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How LBTT is Driving People to Sit Tight

What’s happening in the housing market?

In 2015, the Scottish Government replaced Stamp Duty with the Land and Building Transaction Tax (LBTT). This meant that the thresholds at which the tax is due have changed. The government argues that it will remove the distortions seen in the market and make the tax easier to calculate and collect. However, market observers think that it’s having another effect – people aren’t putting their properties on the market due to the high taxes that have to be paid on completion (when they purchase their new property).

How is this affecting the housing market?

The Scottish Government says that 93% of people have paid less tax (or no tax at all) since LBTT replaced Stamp Duty. But that ignores the fact that many ‘family’ properties now fall into a higher tax bracket for part of their tax liability, which means people are staying where they are. The tax on properties over £325,000 and less than £750,000 is 10%. On homes costing between £250,000 and £325,000, the tax is half of that – 5%.

Here’s how the tax is charged on properties:

Purchase Price/LBTT rate

Below £145,000 / 0%

Above £145,000 to £250,000 / 2%

Above £250,000 to £325,000 / 5%

Above £325,000 to £750,000 / 10%

Over £750,000 / 12%

So this threshold is causing problems, as people simply don’t seem to see the sense in paying that much tax. The government’s correct – people are paying less tax. But it’s because the tax is stopping people from moving, above a certain level, that there’s less tax being paid. No move means no tax.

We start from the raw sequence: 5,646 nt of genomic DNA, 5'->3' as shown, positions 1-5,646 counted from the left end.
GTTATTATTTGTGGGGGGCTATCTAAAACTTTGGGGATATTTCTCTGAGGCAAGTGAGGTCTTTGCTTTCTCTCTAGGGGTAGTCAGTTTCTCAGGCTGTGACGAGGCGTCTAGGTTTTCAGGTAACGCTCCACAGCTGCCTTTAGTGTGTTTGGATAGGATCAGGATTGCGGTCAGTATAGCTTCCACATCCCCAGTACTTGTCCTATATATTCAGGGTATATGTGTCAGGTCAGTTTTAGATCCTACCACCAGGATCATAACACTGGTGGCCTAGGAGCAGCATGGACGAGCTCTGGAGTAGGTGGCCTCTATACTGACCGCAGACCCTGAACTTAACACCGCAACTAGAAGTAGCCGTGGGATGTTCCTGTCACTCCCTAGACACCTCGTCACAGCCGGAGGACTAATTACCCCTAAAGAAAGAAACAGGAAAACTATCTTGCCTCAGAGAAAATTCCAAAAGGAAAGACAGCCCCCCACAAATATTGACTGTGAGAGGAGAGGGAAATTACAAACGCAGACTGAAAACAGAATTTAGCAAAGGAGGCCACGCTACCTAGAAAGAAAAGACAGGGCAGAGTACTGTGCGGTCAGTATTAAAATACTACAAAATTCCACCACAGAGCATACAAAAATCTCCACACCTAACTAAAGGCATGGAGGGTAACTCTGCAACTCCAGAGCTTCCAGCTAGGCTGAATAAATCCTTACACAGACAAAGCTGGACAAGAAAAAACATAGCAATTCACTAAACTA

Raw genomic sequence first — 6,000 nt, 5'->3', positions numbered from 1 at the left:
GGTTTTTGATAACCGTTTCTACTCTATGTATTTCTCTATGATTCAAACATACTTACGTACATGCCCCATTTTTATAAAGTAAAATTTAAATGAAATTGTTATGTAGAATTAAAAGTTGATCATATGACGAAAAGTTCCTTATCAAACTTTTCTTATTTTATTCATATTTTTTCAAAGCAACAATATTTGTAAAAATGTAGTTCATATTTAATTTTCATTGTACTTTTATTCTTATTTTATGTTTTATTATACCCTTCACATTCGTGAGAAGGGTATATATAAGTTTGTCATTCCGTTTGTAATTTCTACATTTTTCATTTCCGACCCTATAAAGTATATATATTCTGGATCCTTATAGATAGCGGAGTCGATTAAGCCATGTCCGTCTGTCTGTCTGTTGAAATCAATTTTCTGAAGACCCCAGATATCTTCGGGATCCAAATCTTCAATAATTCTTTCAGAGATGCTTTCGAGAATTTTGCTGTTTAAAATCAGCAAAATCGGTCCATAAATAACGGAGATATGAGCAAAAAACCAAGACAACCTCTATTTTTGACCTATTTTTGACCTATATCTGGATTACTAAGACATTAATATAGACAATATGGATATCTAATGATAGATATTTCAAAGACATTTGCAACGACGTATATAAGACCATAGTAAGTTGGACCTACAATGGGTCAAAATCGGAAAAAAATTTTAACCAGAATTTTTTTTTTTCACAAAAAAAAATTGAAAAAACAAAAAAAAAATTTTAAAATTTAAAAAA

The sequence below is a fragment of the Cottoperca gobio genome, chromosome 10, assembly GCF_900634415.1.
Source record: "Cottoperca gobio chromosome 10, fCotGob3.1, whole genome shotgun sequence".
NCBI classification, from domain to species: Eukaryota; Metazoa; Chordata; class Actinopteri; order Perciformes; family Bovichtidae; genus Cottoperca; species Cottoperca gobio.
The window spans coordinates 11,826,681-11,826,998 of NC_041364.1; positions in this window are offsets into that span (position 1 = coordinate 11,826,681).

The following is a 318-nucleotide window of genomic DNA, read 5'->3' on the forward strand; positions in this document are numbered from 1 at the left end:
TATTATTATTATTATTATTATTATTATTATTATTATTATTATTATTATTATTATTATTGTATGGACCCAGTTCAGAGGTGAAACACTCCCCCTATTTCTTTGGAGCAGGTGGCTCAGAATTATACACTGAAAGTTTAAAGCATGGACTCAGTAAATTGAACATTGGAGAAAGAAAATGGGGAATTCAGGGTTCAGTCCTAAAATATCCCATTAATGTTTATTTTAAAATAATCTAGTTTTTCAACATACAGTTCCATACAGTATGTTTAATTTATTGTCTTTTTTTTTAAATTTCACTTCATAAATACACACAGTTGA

Other unintended consequences

The upper end of the property market (on homes costing over £500,000) has been even more affected by LBTT. The new tax regime would see a tax bill of £23,350 for a property costing £500,000. In fact, the cost of a premium property (those over £500,000) has fallen in the past five years – from £572,000 to £554,000. If you compare the tax on a £750,000 house in Scotland with a similar on in England or Wales, the tax difference is marked. In Scotland your tax bill would be £48,350, compared to £27,500 in the rest of the UK. And this price fall also means that some buyers will be experiencing negative equity.

The economics of it

Many observers now think that the mid to top-end of the market is stagnating. And that will affect every level of the property market, including the very people who the government says will benefit most from LBTT – first-time buyers. If the number of sales continues to fall, then the government’s tax revenues will also fall. The Scottish Property Federation has reported that revenues generated by LBTT over the past year are £57 million less than government forecasts – because of lower sales. The number of sales has fallen for the first time in six years, creating even more demand for properties that are on the market.

The future of the market

The price of individual properties will continue to rise if demand isn’t met. Which will exacerbate the situation even further. The average price of a home in Scotland rose by almost 5% from July 2016, to £149,185. Over the same period, Edinburgh saw price increases of almost 10%. Experts think this is due to the fact that the average property price in Edinburgh of £243,920 is Scotland’s highest. And with less properties coming to the market, more buyers are bidding for each one. Unless the situation is looked at by the government, we think that the trend will continue and become even more magnified.

* Figures quotes are based on the property being a first home, and not a second home (as a second home now attracts a higher rate of LBTT).

 

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